Rich Dad Poor Dad is awesome!


Rich Dad Poor Dad, tells the story of Robert Kiyosaki and his two dads—his real father and the father of his best friend, his rich dad—and the ways in which both men shaped his thoughts about money and investing. The book explodes the myth that you need to earn a high income to be rich and explains the difference between working for money and having your money work for you.

My review:

When reading Rich Dad Poor Dad, I could totally see what he was saying. He provides a very clear framework for people to consider when looking at their personal finances. Most people are in the ‘rat race’ and don’t realise it. This book shines a light on how people are just working for retirement, spending what they earn and not trying to get their money to work for them. I had actually been doing a lot of what he said but never put it into such a clear framework that he set out.

After reading the book I was more explicit about following his framework. Each month I update a spreadsheet to see how much money we have, what our overall expenses are and how much income we are generating (both from working and passively from investments and other sources). I have recommended this book to many of my friends. 

A key point raised in this book was about how your house is actually a liability, not an asset. Your house costs you money over time (insurance, mortgage, maintenance) and doesn’t make you money unless you sell it and live somewhere cheaper. A house can be an asset if it being rented out as then it is generating money.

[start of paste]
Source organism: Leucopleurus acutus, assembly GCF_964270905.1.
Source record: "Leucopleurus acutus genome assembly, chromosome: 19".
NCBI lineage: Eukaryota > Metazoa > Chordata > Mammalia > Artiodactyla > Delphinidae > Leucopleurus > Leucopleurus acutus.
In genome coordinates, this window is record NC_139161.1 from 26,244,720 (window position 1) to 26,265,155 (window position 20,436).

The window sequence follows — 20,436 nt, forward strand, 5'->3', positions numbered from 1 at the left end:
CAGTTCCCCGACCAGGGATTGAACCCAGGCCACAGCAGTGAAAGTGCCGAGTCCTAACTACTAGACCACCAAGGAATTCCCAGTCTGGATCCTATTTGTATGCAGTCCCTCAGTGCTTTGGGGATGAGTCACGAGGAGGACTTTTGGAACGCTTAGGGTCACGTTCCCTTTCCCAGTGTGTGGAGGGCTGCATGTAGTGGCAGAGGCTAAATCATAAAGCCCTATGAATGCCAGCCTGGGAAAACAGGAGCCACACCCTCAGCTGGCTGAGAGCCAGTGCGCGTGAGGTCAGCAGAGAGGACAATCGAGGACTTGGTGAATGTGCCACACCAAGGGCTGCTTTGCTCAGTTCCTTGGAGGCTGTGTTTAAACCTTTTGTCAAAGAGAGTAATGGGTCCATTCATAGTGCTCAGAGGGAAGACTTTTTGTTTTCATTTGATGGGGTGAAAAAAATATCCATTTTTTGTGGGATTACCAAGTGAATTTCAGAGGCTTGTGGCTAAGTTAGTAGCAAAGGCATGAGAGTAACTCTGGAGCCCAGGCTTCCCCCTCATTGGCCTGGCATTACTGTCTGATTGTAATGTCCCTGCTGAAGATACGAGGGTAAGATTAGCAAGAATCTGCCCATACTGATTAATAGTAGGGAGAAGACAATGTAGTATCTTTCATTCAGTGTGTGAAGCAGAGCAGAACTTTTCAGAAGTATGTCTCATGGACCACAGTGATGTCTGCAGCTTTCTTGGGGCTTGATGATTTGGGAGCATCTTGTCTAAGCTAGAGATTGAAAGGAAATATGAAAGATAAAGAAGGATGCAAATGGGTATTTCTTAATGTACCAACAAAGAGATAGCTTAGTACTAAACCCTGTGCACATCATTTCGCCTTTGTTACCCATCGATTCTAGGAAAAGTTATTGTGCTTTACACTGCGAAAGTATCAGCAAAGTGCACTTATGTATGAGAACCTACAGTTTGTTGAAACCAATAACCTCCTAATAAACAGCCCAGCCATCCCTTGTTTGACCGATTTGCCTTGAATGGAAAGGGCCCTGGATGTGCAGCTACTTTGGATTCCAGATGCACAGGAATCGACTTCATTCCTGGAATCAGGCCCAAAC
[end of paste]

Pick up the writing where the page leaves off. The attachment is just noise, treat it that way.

My only criticism is that it made starting a business sound like an easy thing but that clearly isn’t true. I love the theory and feel people should follow what he has said but in my humble opinion, the book could focus a bit more on the practical side of things.

In conclusion, I would strongly recommend this book to everyone. If you like this book, you’ll also like The Richest Man in Babylon.

I note that Robert Kiyosaki has written other books and has ‘The Rich Dad Company’. I’m not a big fan of his other ventures. The book about investing (I’ll write a review in due course) is not a good read and gives a false impression that investing in companies is easy if you do research on a company’s balance sheet. Given that 75% of ‘professional investors’ can not beat the market over a sustained period of time, I don’t believe that anyone who reads a book on investing would be able to do any better. They would be much better off just buying a fund which tracks the market and save themselves a lot of money in fees.

I’ve now written a blog on how I’ve taken actions to become a ‘Rich Dad’, check it out => Becoming a ‘Rich Dad’


Thought provoking = 10 (out of 10)

Enjoyment of reading = 10 (out of 10)

Money making = 8 (out of 10)

Overall score = 9.2

Read again = Definitely

Buy it now



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